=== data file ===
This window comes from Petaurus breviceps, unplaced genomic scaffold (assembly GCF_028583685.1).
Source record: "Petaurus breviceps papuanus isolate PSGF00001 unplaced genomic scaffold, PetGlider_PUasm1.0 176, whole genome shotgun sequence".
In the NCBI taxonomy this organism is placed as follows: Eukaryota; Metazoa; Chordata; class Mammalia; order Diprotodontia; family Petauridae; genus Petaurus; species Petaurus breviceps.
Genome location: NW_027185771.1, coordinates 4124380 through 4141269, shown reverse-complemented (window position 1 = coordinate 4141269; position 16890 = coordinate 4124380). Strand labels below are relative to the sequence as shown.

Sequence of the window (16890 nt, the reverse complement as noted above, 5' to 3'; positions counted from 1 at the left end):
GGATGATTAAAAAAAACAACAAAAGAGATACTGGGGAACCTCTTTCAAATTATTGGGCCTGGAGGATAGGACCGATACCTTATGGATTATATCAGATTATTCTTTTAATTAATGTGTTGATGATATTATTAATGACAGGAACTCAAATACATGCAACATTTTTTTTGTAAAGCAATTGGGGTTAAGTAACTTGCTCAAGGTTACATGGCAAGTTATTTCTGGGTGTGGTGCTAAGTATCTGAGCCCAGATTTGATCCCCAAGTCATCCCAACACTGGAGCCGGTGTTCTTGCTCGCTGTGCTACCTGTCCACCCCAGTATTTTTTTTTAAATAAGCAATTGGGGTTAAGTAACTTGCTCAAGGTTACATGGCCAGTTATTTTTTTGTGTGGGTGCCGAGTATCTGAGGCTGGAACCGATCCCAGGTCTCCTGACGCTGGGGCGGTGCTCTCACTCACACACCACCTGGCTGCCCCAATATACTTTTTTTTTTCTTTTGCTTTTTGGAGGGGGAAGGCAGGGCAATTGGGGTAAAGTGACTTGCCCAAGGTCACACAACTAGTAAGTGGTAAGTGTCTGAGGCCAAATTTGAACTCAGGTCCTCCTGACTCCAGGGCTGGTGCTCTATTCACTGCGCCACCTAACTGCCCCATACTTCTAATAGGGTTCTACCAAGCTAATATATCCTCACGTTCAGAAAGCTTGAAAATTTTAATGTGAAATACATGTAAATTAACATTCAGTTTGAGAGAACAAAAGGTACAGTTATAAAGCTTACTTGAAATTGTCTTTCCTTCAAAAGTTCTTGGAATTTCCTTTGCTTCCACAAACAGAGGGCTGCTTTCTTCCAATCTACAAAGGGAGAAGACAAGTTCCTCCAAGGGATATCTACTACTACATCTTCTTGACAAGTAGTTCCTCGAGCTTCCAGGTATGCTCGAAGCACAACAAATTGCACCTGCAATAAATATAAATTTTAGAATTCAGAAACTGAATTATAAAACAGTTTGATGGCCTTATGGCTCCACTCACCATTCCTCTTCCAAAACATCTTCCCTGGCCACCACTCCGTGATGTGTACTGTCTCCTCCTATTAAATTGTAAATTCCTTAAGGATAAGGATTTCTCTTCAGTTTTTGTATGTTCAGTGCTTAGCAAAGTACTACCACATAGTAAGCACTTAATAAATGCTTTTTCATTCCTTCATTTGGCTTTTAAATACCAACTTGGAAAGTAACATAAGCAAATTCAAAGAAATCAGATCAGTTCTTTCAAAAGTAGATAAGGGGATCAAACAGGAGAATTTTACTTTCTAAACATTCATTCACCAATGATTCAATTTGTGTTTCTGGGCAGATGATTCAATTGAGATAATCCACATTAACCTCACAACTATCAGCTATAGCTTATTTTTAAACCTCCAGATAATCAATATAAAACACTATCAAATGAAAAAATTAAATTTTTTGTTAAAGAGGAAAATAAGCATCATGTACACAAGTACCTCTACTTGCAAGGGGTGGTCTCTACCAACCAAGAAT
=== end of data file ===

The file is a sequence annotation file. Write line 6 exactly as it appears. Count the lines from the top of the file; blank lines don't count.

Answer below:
GGATGATTAAAAAAAACAACAAAAGAGATACTGGGGAACCTCTTTCAAATTATTGGGCCTGGAGGATAGGACCGATACCTTATGGATTATATCAGATTATTCTTTTAATTAATGTGTTGATGATATTATTAATGACAGGAACTCAAATACATGCAACATTTTTTTTGTAAAGCAATTGGGGTTAAGTAACTTGCTCAAGGTTACATGGCAAGTTATTTCTGGGTGTGGTGCTAAGTATCTGAGCCCAGATTTGATCCCCAAGTCATCCCAACACTGGAGCCGGTGTTCTTGCTCGCTGTGCTACCTGTCCACCCCAGTATTTTTTTTTAAATAAGCAATTGGGGTTAAGTAACTTGCTCAAGGTTACATGGCCAGTTATTTTTTTGTGTGGGTGCCGAGTATCTGAGGCTGGAACCGATCCCAGGTCTCCTGACGCTGGGGCGGTGCTCTCACTCACACACCACCTGGCTGCCCCAATATACTTTTTTTTTTCTTTTGCTTTTTGGAGGGGGAAGGCAGGGCAATTGGGGTAAAGTGACTTGCCCAAGGTCACACAACTAGTAAGTGGTAAGTGTCTGAGGCCAAATTTGAACTCAGGTCCTCCTGACTCCAGGGCTGGTGCTCTATTCACTGCGCCACCTAACTGCCCCATACTTCTAATAGGGTTCTACCAAGCTAATATATCCTCACGTTCAGAAAGCTTGAAAATTTTAATGTGAAATACATGTAAATTAACATTCAGTTTGAGAGAACAAAAGGTACAGTTATAAAGCTTACTTGAAATTGTCTTTCCTTCAAAAGTTCTTGGAATTTCCTTTGCTTCCACAAACAGAGGGCTGCTTTCTTCCAATCTACAAAGGGAGAAGACAAGTTCCTCCAAGGGATATCTACTACTACATCTTCTTGACAAGTAGTTCCTCGAGCTTCCAGGTATGCTCGAAGCACAACAAATTGCACCTGCAATAAATATAAATTTTAGAATTCAGAAACTGAATTATAAAACAGTTTGATGGCCTTATGGCTCCACTCACCATTCCTCTTCCAAAACATCTTCCCTGGCCACCACTCCGTGATGTGTACTGTCTCCTCCTATTAAATTGTAAATTCCTTAAGGATAAGGATTTCTCTTCAGTTTTTGTATGTTCAGTGCTTAGCAAAGTACTACCACATAGTAAGCACTTAATAAATGCTTTTTCATTCCTTCATTTGGCTTTTAAATACCAACTTGGAAAGTAACATAAGCAAATTCAAAGAAATCAGATCAGTTCTTTCAAAAGTAGATAAGGGGATCAAACAGGAGAATTTTACTTTCTAAACATTCATTCACCAATGATTCAATTTGTGTTTCTGGGCAGATGATTCAATTGAGATAATCCACATTAACCTCACAACTATCAGCTATAGCTTATTTTTAAACCTCCAGATAATCAATATAAAACACTATCAAATGAAAAAATTAAATTTTTTGTTAAAGAGGAAAATAAGCATCATGTACACAAGTACCTCTACTTGCAAGGGGTGGTCTCTACCAACCAAGAAT